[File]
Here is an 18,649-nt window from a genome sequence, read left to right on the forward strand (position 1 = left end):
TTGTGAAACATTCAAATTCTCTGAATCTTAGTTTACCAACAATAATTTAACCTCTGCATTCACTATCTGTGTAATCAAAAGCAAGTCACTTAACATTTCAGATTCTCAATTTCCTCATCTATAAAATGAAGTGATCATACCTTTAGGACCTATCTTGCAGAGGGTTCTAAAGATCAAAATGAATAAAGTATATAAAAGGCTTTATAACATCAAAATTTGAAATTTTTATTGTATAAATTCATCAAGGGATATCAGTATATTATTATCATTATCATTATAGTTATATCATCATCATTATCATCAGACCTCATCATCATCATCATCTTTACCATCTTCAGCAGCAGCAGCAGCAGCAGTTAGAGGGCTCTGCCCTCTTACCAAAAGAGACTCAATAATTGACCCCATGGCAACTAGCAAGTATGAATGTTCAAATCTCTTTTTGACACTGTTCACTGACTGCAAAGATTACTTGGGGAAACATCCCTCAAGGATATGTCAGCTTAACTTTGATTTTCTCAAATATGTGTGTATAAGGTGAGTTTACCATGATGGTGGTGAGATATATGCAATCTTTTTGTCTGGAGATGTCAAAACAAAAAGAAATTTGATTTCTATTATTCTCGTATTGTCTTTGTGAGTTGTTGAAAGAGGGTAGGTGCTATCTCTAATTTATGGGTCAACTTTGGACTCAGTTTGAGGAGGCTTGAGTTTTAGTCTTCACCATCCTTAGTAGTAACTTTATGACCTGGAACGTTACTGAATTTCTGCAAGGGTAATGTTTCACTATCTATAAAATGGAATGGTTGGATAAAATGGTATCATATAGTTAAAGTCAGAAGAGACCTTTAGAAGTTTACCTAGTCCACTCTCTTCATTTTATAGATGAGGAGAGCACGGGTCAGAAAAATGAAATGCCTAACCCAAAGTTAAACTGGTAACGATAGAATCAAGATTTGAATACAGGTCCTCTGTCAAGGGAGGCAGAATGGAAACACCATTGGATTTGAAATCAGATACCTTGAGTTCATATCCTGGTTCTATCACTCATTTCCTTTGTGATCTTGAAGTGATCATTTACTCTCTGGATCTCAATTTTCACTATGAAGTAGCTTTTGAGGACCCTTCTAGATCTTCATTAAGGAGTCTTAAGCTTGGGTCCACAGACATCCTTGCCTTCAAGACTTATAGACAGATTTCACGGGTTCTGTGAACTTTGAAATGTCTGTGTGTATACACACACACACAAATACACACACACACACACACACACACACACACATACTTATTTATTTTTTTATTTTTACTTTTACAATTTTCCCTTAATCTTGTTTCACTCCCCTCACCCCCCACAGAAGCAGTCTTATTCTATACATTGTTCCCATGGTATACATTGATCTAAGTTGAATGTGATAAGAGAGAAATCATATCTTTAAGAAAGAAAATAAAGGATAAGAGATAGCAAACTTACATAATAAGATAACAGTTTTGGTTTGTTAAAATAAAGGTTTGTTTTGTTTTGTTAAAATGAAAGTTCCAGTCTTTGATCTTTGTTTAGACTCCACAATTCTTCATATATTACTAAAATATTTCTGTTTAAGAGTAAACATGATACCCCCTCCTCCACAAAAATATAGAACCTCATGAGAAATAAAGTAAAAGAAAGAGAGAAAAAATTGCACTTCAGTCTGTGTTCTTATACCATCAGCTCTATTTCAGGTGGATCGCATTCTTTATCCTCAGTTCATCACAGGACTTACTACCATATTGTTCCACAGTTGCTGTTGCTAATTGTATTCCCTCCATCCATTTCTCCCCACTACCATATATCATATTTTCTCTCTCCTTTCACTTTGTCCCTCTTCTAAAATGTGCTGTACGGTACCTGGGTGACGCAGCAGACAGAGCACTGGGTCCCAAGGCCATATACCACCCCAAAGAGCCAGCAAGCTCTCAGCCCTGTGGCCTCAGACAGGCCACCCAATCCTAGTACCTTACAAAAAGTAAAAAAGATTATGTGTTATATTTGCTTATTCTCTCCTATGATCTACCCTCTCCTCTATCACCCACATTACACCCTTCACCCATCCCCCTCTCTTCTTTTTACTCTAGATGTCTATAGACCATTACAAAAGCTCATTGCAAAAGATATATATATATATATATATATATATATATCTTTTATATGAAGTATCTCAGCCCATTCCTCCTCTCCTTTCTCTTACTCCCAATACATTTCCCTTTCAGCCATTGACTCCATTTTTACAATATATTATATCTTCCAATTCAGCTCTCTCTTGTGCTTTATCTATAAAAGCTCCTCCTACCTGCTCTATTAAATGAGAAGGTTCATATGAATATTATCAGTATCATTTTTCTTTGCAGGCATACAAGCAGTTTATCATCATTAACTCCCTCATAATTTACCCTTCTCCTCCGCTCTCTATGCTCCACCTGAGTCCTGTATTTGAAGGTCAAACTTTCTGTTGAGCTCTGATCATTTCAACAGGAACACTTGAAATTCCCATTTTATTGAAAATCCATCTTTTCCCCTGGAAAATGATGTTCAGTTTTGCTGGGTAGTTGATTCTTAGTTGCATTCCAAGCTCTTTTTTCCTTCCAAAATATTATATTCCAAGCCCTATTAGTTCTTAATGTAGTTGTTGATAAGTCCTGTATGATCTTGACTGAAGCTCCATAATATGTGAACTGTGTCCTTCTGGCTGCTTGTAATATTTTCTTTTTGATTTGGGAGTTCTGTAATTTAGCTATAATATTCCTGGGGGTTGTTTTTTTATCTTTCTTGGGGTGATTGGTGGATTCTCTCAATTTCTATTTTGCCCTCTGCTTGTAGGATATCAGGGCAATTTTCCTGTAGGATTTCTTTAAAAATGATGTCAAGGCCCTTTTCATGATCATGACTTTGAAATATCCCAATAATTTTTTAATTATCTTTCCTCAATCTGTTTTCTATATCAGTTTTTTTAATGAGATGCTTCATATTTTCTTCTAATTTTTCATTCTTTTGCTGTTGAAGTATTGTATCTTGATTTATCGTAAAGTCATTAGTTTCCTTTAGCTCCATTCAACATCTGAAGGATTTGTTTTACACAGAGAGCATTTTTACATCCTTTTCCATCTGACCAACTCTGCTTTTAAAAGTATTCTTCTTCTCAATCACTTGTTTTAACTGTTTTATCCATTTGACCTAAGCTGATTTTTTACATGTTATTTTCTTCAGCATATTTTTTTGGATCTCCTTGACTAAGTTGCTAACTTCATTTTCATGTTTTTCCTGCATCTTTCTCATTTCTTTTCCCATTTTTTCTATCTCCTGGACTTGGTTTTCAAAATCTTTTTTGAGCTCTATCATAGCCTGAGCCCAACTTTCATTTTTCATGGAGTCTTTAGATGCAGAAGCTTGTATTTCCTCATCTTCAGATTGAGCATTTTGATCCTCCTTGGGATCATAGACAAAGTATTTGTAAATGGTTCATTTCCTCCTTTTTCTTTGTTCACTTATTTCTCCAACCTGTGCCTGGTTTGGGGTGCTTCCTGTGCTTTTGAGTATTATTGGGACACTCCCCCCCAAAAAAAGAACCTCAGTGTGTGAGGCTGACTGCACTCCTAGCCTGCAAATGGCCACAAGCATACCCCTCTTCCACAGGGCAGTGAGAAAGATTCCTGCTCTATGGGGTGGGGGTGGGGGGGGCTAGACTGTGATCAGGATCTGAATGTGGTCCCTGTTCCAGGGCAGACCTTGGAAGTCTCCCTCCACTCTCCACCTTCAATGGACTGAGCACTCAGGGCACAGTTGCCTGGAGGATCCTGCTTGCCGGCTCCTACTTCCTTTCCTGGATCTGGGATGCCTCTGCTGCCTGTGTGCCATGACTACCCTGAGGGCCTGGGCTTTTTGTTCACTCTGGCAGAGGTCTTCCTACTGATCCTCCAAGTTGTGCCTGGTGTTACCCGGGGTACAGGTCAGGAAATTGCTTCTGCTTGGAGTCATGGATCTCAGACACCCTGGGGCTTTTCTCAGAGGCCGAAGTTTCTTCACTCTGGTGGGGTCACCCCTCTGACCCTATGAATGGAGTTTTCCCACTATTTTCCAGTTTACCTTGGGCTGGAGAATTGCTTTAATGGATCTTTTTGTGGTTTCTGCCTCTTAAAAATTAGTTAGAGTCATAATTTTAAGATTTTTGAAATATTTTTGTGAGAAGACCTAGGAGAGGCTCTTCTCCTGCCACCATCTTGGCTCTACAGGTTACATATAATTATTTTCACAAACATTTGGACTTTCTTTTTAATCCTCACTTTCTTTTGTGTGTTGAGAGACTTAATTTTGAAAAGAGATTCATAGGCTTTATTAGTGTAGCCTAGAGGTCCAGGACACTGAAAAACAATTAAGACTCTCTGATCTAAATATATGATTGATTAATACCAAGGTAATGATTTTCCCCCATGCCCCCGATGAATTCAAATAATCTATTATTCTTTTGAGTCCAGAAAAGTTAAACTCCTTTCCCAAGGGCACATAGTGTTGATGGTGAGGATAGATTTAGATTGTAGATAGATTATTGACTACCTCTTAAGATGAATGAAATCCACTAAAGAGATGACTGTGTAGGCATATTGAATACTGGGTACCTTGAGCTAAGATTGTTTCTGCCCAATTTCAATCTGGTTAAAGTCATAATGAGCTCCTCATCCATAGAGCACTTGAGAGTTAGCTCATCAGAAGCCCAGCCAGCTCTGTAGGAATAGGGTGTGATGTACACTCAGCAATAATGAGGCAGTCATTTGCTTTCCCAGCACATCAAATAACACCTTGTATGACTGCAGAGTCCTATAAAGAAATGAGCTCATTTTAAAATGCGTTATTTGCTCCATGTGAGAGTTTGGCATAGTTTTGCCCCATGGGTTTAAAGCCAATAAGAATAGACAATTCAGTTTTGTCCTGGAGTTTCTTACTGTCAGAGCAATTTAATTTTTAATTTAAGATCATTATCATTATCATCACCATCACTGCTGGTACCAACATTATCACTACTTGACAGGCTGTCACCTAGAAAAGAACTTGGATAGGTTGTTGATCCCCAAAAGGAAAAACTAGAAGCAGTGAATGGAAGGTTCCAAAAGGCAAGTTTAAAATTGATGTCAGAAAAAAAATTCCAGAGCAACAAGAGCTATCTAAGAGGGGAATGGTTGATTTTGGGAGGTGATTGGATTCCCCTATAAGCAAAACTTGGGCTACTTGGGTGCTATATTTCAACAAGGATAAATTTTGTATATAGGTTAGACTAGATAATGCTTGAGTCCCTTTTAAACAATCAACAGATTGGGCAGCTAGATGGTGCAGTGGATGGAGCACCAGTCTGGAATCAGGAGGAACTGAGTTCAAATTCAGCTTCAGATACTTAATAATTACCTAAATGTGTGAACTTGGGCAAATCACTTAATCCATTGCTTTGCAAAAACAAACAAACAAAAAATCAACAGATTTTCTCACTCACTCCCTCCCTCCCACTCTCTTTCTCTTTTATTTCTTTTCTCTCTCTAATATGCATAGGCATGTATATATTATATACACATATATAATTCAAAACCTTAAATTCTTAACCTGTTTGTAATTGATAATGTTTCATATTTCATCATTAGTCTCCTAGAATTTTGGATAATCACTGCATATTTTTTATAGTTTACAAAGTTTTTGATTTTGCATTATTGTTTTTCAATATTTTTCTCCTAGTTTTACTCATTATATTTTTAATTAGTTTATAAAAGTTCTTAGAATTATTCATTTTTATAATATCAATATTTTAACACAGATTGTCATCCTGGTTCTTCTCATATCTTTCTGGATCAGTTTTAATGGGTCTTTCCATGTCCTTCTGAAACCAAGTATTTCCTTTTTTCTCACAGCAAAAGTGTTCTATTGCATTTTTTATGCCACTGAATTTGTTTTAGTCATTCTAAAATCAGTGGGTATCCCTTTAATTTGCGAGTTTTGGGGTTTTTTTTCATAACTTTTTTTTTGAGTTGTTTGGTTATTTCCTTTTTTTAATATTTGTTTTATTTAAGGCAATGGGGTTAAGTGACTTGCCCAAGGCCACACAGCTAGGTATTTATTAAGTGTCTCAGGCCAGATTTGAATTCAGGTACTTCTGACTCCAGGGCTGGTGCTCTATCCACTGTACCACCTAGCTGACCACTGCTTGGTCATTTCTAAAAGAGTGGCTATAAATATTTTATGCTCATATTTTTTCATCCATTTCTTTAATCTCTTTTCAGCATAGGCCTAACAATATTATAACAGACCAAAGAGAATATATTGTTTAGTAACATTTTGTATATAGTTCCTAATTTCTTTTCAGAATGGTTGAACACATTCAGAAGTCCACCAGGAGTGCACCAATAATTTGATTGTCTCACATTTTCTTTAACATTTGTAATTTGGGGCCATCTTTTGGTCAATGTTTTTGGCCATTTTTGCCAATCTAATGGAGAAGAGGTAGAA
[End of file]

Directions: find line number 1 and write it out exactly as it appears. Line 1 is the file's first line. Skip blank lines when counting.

Here is an 18,649-nt window from a genome sequence, read left to right on the forward strand (position 1 = left end):